Jurisdiction: the issue of who has authority over a particular issue

Methodology: the procedures used to do a particular kind of research; these are often associated with particular fields of study

Observation: seeing a situation in a careful and planned way, and recording the details of what you noticed

.org site: a web site run by a not-for-profit and non-governmental organization

Paraphrase:  a similar length version of what a source says, put in extremely different language than the original source; often used to translate technical information to a less expert audience; these must be cited in academic papers

Peer-reviewed: an article or paper that has been examined by experts in the area it focuses on to make sure the work is legitimate; this is one of the most reliable types of research

Primary Research: collecting data through your own observations, experiments, or other means. It is first-hand information

Qualitative Research: works with data that can be observed but not precisely measured

Quantitative Research: observes data in a way that is numerical or can be measured

Quotation: the exact words from a source, used in an appropriate context in a paper

Reference: a source of information or the mention of that source that provided the information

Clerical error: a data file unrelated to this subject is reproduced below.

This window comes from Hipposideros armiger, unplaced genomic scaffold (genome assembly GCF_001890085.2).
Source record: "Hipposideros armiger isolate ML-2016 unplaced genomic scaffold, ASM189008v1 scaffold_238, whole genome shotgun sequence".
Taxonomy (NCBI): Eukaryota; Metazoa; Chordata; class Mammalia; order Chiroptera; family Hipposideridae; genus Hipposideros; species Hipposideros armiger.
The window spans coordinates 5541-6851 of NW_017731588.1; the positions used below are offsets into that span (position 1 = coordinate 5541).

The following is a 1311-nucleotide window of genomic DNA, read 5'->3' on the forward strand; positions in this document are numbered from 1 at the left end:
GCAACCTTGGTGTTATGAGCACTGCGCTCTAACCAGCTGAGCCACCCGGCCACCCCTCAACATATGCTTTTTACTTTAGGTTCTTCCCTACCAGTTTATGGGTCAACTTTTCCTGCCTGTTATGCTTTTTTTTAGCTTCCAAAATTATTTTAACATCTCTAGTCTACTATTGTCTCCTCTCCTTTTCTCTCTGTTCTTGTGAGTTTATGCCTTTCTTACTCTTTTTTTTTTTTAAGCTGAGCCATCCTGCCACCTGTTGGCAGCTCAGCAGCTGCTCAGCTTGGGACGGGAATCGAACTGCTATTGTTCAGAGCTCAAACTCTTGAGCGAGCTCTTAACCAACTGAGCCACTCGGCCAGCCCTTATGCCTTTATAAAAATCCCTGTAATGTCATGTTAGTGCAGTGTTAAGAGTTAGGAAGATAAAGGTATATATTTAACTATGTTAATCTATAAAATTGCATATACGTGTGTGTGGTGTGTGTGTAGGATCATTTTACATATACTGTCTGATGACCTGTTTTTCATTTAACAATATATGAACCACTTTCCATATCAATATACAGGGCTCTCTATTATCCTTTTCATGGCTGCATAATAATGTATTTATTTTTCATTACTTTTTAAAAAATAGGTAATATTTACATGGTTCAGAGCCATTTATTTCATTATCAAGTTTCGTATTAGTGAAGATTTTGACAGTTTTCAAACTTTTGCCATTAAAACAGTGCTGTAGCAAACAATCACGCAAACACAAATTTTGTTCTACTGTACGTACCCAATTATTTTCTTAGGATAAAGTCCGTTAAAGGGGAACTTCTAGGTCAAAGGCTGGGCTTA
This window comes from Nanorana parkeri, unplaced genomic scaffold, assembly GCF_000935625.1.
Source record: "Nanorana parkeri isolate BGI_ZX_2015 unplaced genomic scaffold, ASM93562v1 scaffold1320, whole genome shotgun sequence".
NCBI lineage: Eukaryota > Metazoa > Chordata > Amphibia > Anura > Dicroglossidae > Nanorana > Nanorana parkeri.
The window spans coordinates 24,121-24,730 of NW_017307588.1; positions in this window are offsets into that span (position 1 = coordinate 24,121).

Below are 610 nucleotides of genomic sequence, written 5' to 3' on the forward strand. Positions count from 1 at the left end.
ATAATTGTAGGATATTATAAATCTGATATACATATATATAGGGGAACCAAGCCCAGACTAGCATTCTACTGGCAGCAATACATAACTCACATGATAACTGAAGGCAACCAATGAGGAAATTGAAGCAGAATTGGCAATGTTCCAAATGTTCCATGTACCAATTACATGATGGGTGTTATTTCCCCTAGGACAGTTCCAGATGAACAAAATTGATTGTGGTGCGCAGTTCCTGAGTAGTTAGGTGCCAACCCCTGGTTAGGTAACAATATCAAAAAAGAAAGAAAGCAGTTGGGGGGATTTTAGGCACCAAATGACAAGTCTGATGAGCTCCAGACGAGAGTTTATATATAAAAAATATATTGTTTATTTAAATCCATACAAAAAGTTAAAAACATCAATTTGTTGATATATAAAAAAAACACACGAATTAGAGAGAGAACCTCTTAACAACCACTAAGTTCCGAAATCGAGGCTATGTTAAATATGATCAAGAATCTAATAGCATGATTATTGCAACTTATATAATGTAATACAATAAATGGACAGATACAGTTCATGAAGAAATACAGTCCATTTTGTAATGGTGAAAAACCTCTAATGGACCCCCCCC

Research Process: the formal or informal set of activities, involving lots of preliminary work and planning in academic cases, which helps you move in an orderly way from curiosity and questions to specific answers

Research Question: a specific, answerable, direct query that shows what you are trying to find out

Secondary Research: examining the data and methods that other people have used, and considering their results and ideas to help shape your thoughts

Summary: a much shorter version of a key point or issues from a source, put into new language; these must be cited in academic papers

Thick Description: a particularly detailed observation that records not only the events or actions seen, but also portrays the context and immediate impact of those events

Trade Journal: a publication that may come out multiple times per year that has information and articles related to a particular profession; these articles are usually short and are not peer-reviewed research

Works Cited: a list of sources that are directly referenced within a paper; the works cited list contains enough detail for readers to find the original sources